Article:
COUPLED PHENOMENA IN DOMAINS AND DOMAIN WALLS IN COMPLEX POLAR OXIDES

Restricted (Penn State Only)
Author:
Lei, Shiming
Graduate Program:
Materials Science and Engineering
Degree:
Doctor of Philosophy
Document Type:
Dissertation
Date of Defense:
September 18, 2017
Committee Members:
  • Venkatraman Gopalan, Dissertation Advisor
  • Venkatraman Gopalan, Committee Chair
  • Wenwu Cao, Committee Member
  • Long-Qing Chen, Committee Member
  • Moses H. W. Chan, Outside Member
  • Thomas E. Mallouk, Committee Member
  • Zhiqiang Mao, Special Member
Keywords:
  • domains
  • domain walls
  • complex oxides
  • polar
  • ferroelectrics
  • polar metals
  • magnetoelectric coupling
Abstract:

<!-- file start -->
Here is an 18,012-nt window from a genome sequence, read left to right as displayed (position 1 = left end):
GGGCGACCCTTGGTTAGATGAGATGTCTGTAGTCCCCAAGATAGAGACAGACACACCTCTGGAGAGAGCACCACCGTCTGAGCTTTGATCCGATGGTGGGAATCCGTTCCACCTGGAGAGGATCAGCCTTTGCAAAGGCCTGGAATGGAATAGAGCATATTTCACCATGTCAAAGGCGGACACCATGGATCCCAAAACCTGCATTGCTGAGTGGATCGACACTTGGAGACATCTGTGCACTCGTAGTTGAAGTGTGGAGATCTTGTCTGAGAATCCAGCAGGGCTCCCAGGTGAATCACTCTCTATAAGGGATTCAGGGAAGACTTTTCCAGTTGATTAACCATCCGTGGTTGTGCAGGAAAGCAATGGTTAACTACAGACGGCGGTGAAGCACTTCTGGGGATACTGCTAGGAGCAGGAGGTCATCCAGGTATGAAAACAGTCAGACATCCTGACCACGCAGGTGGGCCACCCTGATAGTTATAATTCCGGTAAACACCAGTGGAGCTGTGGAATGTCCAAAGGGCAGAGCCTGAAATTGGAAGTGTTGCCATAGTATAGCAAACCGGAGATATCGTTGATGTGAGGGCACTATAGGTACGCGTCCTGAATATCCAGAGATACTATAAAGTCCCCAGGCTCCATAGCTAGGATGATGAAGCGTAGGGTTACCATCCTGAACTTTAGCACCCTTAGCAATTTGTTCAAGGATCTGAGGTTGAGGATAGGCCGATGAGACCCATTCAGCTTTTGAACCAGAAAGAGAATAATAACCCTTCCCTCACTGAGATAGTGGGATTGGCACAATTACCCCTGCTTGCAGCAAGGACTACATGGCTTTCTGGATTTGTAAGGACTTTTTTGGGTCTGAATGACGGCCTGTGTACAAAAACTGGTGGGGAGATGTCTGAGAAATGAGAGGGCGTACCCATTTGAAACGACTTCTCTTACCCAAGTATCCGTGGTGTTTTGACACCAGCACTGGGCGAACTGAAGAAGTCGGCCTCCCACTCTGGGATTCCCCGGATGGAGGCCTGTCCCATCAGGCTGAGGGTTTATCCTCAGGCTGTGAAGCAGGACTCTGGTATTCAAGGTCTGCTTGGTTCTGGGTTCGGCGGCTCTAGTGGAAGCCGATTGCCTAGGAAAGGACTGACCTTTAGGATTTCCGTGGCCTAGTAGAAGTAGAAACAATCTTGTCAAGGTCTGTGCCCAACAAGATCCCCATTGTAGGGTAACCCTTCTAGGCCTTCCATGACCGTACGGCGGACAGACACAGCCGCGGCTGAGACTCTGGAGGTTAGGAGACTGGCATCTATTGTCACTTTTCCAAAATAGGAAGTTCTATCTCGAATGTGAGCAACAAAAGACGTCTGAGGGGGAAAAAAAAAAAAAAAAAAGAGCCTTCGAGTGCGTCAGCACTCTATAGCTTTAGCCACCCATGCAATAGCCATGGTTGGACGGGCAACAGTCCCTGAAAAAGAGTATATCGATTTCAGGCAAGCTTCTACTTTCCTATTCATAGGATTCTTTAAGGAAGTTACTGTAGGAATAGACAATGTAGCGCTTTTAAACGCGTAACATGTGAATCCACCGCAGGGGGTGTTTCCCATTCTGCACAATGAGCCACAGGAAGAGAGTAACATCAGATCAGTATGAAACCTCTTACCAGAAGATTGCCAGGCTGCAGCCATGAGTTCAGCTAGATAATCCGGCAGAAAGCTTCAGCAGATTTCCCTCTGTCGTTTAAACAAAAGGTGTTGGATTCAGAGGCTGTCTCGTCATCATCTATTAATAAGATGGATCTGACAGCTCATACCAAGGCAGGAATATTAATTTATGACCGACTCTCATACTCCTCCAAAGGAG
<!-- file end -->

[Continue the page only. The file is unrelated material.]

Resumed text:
Complex oxides represent a family of solid state materials that possesses a wide spectrum of properties, such as ferroelectricity, ferromagnetism, superconductivity, colossal magnetoresistance, large nonlinear optical response and metal-to-insulator transition. One type of such materials in the focus of the current work is polar materials, where the charge centers of the anions and cations are shifted relative to each other. The criteria whether the polar-axis exists or not thus divides all materials into two type — polar or nonpolar. From the symmetry point of view, the appearance of polar axis or inversion symmetry breaking naturally leads to a crystal lattice with lower symmetry and the introduction of a certain order, just like the phase transformation from water to ice. The appearance of domain microstructure is a direct consequence when such symmetry lowering process happens. It is the existence of domain structure, its tunability, and its ability to couple with other order parameters that gives rise to a plethora of interesting coupled phenomena and make polar materials extremely useful for a wide range of applications. The rich coupled phenomena and their mechanisms are the center focus of this work. In Chapter 2, a systematic finite element modeling (FEM) approach was applied in understanding the quantitative piezoelectric origin of piezoresponse force microscopy (PFM) response across a 180° domain walls. Using FEM simulations, the coupled PFM response from each individual piezoelectric coefficient is conveniently decoupled, thus building a bridge between the measured PFM response and intrinsic piezoelectric properties of a ferroelectric material. In order to understand the coupled piezoresponse across domain walls, complete three-component piezoresponse line-profiles are calculated, allowing a direct comparison with experiments. While excellent agreement is achieved on vertical PFM (VPFM) response between experiments and theory, less satisfactory agreement is found in the lateral PFM (LPFM) response. Additionally, a new component of piezoresponse is predicted near the wall. A new approach to evaluate the tip-sample contact radius is also proposed and verified experimentally. In Chapter 3, based on the domain wall symmetry argument, a decoupling treatment of VPFM response is proposed and experimentally demonstrated to isolate the in-plane and out-of-plane piezoresponse contribution, thus allowing the achievement of three-dimensional piezoresponse from a single imaging geometry. The experimental VPFM and LPFM line-profiles after decoupling treatment show good agreements with the predicted ones from FEM simulations. In this Chapter, the background subtraction process is also demonstrated to be critical in reproducing the intrinsic piezoresponse phase contrast across the antiparallel domain wall. In Chapter 4, a first direct observation of ferroelectric-like polar domains in a polar metal is provided. The quasi-two-dimensional polar domain has large aspect ratio of ~103-104. This is beyond the domain geometry described by the general Kittel-Mitsui-Furuichi law, which gives the aspect ratio of ~10. The appearance of polar domains in a polar metal is found to be related to the geometric effect rather than the electrostatic effect from DFT calculations. The large aspect ratio of polar domains is found to be related to the reduced electrostatic energy due to the effective electronic screening. This suggests the role of conducting carriers in stabilizing the quasi-two-dimensional geometry of polar domains. Importantly, a first-order quasi-phase-matching effect is demonstrated on thin polar domains (thickness ~10 nm), paving a route to mirror-less optical parametric oscillators using the first-order quasi-phase-matching effect. In Chapter 5, results of detailed second harmonic generation, resistivity, specific heat, magnetization and neutron diffraction studies are provided to give a comprehensive picture on the magnetic phase diagrams for a polar material Ca3(Ru0.95Fe0.05)2O7. Although the polar mechanism is driven by the hybrid improper mechanism and the structure is also isostructural to the prototype material Ca3Mn2O7, the magnetoelastic coupling mechanism shows distinctively different behaviors from that in Ca3Mn2O7. The coexistence of weak ferromagnetism and magnetoelastic coupling in the polar material Ca3(Ru0.95Fe0.05)2O7 suggests a new route for ME coupling: an improper polar lattice distortion plus the metastable incommensurate weak ferromagnetic order In Chapter 6, I propose two future research topics based on some preliminary results that can be further pursued for better understanding on the domains/domain walls involved coupling phenomena. Two material systems are proposed for these future works, one is a tetragonal ferroelectric PbTiO3 and the other one is a polar metal Ca3Ru2O7. Theoretical studies such as phase-field simulations and DFT calculations are proposed as well to provide guidance on practical experiment design and lend theoretical support for the experimental observations.